The National Health Insurance Bill (NHI) is one step closer to implementation. On Tuesday the bill passed through the National Assembly with more than 205 members of parliament voting in favour of its implementation. 125 MPs voted against the bill. 

Last month the Portfolio Committee on Health adopted the bill in its current form, making only slight changes. The NHI bill was first introduced to the National Assembly in August 2019. The next step is for it to go before the National Council of Provinces.

Health Minister, Dr Joe Phaahla says that the bill is the necessary foundation needed to build on for the progressive improvement of access to health with quality and equity.

Phased approach to NHI

The legislation will be implemented in phases from 2026. During his address to the house, the minister conceded the public health system required fixing.

“We must address the genuine fears of those who have access to private services where there are no queues, no waiting times, and no shortage of commodities except in a disaster like Covid-19 where even private hospitals ran out of beds and oxygen at some stage,” says Phaahla.

He says fears of corruption and mismanagement must be addressed. “Not all public hospitals have been run like Tembisa Hospital, you have your Steve Biko, Charlotte Maxeke, and Groote Schuur. Even Mamelodi District Hospital was turned around in just two years to become the darling of the Mamelodi people,” says Phaahla.

Since its inception opposition parties and several civil society organisations have raised concerns on how universal health coverage would be achieved without current faults within the public health system being resolved. Capacity issues, insufficient funding and government corruption were other concerns. At Tuesday’s vote opposition parties argued against its implementation. 

Official opposition against NHI

Democratic Alliance MP Michele Clarke says the already burdened public health services in South Africa will be unable to carry out the required mandate of the NHI. Especially since it will have to accommodate the over 9 million people who currently belong to medical aid schemes.

“Instead of going directly to the private paid doctors and hospitals, they will now be competing for treatment in the public health system with its severe staff and resource constraints. The last indicator of the national surgeries backlog was more than 168 000 cases,” says Clarke.

Clarke points out that without feasibility studies on the NHI, it was impossible to ascertain how many facilities would survive the government-free structures.

“These potential closures will further dismantle the health sectors. Staff shortages are a massive problem and have been for years. And there will surely be a mass exodus of medical professionals if NHI is forced,” says Clarke.

Well-equipped health facilities and safety at hospitals and clinics were other concerns she raised. “Have they ensured that the facilities have working equipment, beds, medicines, and food? The DA can attest that many of the hospitals, and clinics are in inhumane conditions. To this day we do not know which health services the NHI will cover”.

The Economic Freedom Fighters(EFF)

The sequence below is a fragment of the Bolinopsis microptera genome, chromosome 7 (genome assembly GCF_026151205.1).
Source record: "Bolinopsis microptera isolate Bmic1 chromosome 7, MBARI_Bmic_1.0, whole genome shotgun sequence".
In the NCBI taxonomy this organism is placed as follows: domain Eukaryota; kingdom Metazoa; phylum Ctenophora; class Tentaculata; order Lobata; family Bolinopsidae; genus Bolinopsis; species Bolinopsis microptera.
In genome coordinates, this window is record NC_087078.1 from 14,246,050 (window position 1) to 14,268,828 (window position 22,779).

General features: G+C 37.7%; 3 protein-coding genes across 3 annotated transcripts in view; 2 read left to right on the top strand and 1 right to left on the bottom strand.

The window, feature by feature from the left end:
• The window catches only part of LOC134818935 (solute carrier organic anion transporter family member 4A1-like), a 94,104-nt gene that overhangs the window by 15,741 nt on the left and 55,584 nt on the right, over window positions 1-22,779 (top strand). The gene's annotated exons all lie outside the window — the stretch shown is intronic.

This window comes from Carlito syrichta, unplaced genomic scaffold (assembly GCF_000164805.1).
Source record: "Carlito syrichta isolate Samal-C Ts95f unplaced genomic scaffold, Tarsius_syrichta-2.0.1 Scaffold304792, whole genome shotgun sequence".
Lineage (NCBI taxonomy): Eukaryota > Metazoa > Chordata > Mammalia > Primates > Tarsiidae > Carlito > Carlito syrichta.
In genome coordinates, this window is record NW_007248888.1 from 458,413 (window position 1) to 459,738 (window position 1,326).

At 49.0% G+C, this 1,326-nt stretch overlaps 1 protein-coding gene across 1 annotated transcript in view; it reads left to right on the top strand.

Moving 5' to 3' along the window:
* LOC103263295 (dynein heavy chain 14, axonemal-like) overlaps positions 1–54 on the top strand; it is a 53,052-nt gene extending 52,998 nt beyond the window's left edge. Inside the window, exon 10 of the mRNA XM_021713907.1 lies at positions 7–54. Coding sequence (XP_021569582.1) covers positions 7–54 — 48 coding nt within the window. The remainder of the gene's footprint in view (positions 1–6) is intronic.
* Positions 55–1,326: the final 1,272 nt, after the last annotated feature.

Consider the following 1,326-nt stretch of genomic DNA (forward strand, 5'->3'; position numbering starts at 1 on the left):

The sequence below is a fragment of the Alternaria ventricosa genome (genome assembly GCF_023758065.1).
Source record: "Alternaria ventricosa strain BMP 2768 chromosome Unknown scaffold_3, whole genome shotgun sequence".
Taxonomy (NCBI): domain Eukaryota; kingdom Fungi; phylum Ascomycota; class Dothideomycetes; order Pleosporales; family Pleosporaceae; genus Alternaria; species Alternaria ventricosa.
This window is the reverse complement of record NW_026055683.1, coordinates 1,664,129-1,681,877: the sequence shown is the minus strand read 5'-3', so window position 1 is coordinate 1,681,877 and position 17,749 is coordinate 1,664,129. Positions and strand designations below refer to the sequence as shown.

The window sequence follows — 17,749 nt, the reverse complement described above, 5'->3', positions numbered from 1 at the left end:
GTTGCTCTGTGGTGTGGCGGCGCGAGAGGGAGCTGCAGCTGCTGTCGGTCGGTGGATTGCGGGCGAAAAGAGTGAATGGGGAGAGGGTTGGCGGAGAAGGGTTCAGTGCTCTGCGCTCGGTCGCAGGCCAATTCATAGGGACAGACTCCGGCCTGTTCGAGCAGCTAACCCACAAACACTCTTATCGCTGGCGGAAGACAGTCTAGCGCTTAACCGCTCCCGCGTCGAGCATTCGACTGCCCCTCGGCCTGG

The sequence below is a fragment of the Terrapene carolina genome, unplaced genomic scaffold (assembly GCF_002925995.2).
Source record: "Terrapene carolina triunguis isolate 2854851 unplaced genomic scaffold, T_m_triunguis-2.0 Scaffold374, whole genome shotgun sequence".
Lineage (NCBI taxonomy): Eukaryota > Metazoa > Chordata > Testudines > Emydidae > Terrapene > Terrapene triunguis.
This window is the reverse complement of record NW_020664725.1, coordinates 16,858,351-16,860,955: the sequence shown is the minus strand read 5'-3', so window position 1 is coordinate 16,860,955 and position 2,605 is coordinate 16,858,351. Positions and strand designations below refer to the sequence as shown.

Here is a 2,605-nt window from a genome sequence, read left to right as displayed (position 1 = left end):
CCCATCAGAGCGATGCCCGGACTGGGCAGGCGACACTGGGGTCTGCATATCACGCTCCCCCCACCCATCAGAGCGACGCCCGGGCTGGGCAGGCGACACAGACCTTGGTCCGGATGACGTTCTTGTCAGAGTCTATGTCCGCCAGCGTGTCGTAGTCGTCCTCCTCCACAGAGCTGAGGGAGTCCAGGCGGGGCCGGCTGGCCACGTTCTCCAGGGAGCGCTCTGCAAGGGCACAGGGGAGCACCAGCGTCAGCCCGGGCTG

Economic Freedom Fighters MP Naledi Chirwa says the NHI is not what it’s being sold as. “The bill is not the eradication of the two-tier entire system. The fact that the only way to eradicate the two-tier system is through nationalisation and not tenderising health care,” says Chirwa.

Chirwa echoes concerns that the Health Department has not revealed the true cost of the NHI to parliament. 

“The NHI is not easing the access to healthcare for the poor as those who are living in rural areas will still be subjected to the use of dilapidated health facilities. There is no development in most of those areas. In fact, public hospitals will only become more dilapidated and corruption will also be rife under the NHI. We reject this bill and we will not be a part of it,” says Chirwa.

Inkatha Freedom Party(IFP)

IFP MP Magdalene Hlengwa also raised concerns about the cost of implementation.

“In our opinion the bill will deny access to healthcare services rather than promote it, because of the enormous amount of funding it will require,” says Hlengwa. 

Hlengwa says that the IFP is extremely concerned that the NHI could further limit access to healthcare services.

“Through its proposed implementation of the referral and accreditation, which could exclude specific clinics and that the current form of the bill provides the minister of health with power beyond the political office, to which he has been appointed,” explains Hlengwa.

The National Health Insurance(NHI) is a health financing system that is designed to pool funds to provide access to quality affordable personal health services for all South Africans based on their health needs, irrespective of their social-economic status.-Health-e News.

Author

  • Ndivhuwo Mukwevho

    Ndivhuwo Mukwevho is citizen journalist who is based in the Vhembe District of Limpopo province. He joined OurHealth in 2015 and his interests lie in investigative journalism and reporting the untold stories of disadvantaged rural communities. Ndivhuwo holds a Bachelor of Arts degree in Media Studies from the University of Venda and he is currently a registered student with UNISA.